Shining light on skin pigmentation: the darker and the brighter side of effects of UV radiation

Photochem Photobiol. 2012 Sep-Oct;88(5):1075-82. doi: 10.1111/j.1751-1097.2012.01138.x. Epub 2012 Apr 12.


The term barrier function as applied to human skin often connotes the physical properties of this organ that provides protection from its surrounding environment. This term does not generally include skin pigmentation. However, skin pigmentation, which is the result of melanin produced in melanocytes residing in the basal layer of the skin and exported to the keratinocytes in the upper layers, serves equally important protective function. Indeed, changes in skin pigmentation are often the most readily recognized indicators of exposure of skin to damaging agents, especially to natural and artificial radiation in the environment. Several recent studies have shed new light on (1) the mechanisms involved in selective effects of subcomponents of UV radiation on human skin pigmentation and (2) the interactive influences between keratinocytes and melanocytes, acting as "epidermal melanin unit," that manifest as changes in skin pigmentation in response to exposure to various forms of radiation. This article provides a concise review of our current understanding of the effects of the nonionizing solar radiation, at cellular and molecular levels, on human skin pigmentation.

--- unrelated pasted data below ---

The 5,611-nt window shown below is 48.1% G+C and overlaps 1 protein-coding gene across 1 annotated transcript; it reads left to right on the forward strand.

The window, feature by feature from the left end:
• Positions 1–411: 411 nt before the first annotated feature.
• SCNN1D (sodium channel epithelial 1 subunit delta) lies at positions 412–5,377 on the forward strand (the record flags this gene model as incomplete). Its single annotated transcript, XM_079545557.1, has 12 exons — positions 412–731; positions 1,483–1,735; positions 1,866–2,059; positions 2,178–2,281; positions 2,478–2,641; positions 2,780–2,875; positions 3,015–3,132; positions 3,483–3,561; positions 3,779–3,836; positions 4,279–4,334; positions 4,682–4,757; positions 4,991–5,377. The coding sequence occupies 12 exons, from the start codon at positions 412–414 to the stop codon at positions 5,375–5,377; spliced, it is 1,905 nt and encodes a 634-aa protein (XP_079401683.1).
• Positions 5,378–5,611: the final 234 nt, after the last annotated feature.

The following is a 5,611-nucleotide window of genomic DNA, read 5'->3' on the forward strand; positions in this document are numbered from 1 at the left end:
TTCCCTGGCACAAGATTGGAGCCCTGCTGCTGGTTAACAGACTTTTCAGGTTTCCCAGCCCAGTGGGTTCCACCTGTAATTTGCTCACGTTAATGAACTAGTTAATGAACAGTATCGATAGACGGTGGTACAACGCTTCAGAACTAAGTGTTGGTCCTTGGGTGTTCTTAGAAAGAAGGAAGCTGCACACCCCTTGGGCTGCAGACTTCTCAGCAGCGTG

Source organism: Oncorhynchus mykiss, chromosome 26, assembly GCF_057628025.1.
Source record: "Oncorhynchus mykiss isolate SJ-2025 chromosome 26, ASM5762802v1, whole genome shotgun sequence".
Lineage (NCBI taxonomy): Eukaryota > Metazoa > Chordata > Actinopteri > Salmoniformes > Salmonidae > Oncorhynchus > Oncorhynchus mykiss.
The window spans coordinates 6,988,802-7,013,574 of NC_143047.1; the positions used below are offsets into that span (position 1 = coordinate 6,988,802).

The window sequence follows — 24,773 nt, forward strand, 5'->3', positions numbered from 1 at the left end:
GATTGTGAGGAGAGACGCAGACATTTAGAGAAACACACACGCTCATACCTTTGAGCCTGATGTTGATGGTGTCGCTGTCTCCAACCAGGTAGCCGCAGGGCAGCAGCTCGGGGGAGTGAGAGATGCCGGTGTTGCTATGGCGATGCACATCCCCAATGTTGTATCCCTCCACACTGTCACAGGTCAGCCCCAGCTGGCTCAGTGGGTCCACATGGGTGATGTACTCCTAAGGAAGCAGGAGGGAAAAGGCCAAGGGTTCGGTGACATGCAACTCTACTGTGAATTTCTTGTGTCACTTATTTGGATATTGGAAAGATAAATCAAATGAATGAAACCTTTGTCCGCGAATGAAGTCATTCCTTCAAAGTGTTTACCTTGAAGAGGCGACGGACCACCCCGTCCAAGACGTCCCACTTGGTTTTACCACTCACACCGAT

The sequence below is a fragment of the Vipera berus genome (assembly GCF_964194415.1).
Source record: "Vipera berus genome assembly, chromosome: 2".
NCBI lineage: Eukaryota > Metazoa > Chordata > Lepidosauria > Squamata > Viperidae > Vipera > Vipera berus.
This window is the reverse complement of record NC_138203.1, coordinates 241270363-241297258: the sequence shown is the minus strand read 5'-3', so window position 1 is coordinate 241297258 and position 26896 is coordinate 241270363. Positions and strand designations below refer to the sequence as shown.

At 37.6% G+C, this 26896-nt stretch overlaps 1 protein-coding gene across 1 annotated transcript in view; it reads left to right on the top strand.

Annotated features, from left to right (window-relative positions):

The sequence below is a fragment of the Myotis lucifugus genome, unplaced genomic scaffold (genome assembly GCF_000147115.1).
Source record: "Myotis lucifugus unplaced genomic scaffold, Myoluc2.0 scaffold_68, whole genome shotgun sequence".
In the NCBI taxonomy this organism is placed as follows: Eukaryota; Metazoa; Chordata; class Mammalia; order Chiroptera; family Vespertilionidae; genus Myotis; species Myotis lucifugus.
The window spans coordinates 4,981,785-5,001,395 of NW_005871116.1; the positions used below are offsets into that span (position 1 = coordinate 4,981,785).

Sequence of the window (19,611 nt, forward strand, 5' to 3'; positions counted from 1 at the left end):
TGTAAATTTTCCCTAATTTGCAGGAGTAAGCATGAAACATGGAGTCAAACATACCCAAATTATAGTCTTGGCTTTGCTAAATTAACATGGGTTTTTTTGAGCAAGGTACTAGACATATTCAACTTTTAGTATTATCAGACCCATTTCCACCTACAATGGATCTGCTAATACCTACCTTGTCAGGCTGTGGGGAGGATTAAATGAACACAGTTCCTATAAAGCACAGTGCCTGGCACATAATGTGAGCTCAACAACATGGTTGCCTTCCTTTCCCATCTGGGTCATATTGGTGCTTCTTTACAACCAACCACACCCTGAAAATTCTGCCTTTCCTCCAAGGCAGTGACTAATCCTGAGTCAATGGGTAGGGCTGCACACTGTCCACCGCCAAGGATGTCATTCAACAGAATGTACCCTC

Publication types

  • Review

MeSH terms

  • Cell Communication / physiology
  • Cell Communication / radiation effects
  • DNA / metabolism
  • DNA Damage
  • Humans
  • Keratinocytes / cytology
  • Keratinocytes / metabolism
  • Keratinocytes / radiation effects*
  • Melanins / metabolism*
  • Melanocytes / cytology
  • Melanocytes / metabolism
  • Melanocytes / radiation effects*
  • Melanosomes / physiology
  • Melanosomes / radiation effects*
  • Skin / metabolism
  • Skin / radiation effects*
  • Skin Pigmentation / physiology
  • Sunlight / adverse effects
  • Ultraviolet Rays / adverse effects


  • Melanins
  • DNA